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Pagans and Print

Problems arising from learning Pagan religion by monotheistic means

By Gus diZerega

It used to be simple. Wiccans and NeoPagans in general were polytheists in contrast to Christians and other mostly monotheistic religions. NeoPagan polytheists usually spent little time on theology and considerably more creating and practicing rituals. Most of us became Pagans by virtue of personal attraction enriched by our involvement with a teacher or a coven or similar group.

Today many NeoPagans first learn about our traditions from books or the internet. The net in particular has expanded easily available information about our religion but at a cost. That cost is to be severed from NeoPagan history and practice except as available through pixels or the printed word. Instead of starting with learning and practice with others and then studying written sources, many NeoPagans now go from the study of texts to practice. They hope to interpret experiences they anticipate having through the texts they have read rather than judging whether the text illuminates or contradicts the experiences they have had.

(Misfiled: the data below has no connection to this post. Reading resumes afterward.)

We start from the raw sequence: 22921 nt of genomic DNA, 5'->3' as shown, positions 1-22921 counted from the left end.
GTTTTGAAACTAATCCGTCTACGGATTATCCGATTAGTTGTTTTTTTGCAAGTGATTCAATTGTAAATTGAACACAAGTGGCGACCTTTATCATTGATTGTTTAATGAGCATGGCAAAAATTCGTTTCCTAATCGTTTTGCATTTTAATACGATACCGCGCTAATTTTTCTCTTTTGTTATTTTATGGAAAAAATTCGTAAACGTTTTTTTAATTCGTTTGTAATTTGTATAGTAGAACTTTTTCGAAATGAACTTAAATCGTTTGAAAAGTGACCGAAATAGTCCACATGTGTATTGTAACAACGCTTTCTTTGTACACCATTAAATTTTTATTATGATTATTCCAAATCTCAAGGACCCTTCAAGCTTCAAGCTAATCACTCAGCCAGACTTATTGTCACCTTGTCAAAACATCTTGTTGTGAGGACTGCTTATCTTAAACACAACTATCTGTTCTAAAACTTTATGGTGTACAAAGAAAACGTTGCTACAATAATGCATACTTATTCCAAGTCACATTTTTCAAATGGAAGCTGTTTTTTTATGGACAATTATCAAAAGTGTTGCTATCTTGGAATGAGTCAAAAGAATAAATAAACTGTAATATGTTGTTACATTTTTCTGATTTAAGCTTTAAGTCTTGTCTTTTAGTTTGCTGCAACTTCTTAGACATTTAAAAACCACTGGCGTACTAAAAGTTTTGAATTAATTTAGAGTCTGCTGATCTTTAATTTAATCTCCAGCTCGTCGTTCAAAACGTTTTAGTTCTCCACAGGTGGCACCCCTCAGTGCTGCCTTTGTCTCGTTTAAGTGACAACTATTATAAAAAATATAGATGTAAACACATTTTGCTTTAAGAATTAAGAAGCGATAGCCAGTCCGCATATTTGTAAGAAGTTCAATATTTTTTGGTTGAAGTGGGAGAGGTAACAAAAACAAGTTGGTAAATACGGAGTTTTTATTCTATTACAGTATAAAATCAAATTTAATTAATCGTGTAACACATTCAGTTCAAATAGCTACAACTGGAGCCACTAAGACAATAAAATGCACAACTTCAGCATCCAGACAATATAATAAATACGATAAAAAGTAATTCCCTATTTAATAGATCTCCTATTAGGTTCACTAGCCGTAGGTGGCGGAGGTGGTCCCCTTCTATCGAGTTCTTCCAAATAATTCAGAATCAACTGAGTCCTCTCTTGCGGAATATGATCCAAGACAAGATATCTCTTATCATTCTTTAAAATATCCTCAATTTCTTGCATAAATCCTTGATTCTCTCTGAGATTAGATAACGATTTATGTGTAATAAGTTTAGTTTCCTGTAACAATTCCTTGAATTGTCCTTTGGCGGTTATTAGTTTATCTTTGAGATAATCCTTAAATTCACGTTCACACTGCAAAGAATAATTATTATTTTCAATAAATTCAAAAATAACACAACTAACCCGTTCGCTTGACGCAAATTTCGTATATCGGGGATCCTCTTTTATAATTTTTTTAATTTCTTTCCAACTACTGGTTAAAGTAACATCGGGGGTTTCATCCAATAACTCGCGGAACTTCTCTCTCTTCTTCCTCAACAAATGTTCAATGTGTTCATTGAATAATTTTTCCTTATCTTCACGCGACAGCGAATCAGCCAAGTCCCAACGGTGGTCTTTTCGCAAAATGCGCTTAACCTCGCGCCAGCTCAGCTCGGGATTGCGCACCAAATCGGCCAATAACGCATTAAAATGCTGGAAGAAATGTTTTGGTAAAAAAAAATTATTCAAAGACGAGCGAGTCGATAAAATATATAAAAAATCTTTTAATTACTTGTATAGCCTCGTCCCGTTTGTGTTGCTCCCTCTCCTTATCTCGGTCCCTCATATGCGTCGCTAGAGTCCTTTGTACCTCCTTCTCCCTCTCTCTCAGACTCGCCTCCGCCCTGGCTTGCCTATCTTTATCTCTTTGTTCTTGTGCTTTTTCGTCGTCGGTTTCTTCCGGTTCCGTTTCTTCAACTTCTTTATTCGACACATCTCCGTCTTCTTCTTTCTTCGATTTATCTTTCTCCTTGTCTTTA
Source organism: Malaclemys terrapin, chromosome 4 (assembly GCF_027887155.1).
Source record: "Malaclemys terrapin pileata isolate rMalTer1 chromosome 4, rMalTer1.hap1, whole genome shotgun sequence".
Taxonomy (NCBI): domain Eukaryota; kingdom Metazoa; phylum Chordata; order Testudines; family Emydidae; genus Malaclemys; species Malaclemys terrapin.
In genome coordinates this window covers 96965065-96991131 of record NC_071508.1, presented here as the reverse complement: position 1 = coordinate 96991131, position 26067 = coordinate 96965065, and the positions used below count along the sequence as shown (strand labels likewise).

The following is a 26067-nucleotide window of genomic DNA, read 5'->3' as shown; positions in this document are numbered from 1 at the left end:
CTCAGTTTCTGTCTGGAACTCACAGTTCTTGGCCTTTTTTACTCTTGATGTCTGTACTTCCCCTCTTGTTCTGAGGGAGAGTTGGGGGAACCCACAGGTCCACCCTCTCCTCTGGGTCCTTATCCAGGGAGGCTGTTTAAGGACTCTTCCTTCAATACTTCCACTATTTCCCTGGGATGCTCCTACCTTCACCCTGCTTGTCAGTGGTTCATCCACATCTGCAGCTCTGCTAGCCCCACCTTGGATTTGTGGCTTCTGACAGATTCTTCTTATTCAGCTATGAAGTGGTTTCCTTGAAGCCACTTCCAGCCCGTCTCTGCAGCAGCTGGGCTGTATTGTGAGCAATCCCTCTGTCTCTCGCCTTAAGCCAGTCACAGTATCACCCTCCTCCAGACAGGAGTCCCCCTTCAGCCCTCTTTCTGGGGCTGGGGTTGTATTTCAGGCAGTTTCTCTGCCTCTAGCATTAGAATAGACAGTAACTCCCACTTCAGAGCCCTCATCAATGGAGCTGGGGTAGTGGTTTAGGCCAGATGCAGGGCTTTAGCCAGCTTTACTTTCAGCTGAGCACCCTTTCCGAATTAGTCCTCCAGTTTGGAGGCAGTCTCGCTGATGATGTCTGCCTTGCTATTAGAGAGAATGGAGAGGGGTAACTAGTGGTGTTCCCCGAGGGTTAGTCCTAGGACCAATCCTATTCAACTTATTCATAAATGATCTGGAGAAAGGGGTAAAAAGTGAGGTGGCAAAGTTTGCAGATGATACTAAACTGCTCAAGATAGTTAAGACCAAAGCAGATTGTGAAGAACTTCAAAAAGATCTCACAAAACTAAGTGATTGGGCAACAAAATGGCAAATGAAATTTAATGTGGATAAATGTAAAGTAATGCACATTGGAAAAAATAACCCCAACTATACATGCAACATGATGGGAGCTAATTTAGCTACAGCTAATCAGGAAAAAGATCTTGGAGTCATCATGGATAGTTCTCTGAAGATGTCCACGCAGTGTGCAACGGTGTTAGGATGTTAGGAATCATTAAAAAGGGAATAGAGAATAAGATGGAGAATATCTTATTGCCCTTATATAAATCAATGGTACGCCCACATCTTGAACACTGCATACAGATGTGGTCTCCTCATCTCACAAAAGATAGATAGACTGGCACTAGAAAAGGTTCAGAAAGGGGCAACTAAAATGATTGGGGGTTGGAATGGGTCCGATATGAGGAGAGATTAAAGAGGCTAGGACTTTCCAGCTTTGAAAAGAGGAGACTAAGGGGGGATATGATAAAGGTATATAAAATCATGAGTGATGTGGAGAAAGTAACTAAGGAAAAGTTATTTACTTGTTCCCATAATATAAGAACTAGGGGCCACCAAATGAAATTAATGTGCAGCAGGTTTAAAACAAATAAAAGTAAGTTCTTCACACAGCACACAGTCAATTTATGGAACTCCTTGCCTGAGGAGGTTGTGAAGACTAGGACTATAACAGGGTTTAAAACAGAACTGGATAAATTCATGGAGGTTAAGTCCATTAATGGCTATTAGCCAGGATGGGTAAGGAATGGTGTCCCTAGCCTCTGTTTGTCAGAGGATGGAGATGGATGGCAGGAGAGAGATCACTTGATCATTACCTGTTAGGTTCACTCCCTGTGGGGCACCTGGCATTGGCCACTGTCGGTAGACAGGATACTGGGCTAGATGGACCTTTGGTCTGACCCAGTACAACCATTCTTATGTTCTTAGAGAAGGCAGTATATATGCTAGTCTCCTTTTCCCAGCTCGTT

Monotheistic biases

This modern text oriented approach is comfortable for most of us, and its dangers are hidden by this very comfort. It is a monotheistic way of seeking to learn a polytheistic religion. I think emphasizing the written word as a reliable guide to our practice is at odds with the logic of Pagan religion and carries a very real cost if we are not aware of the problem.

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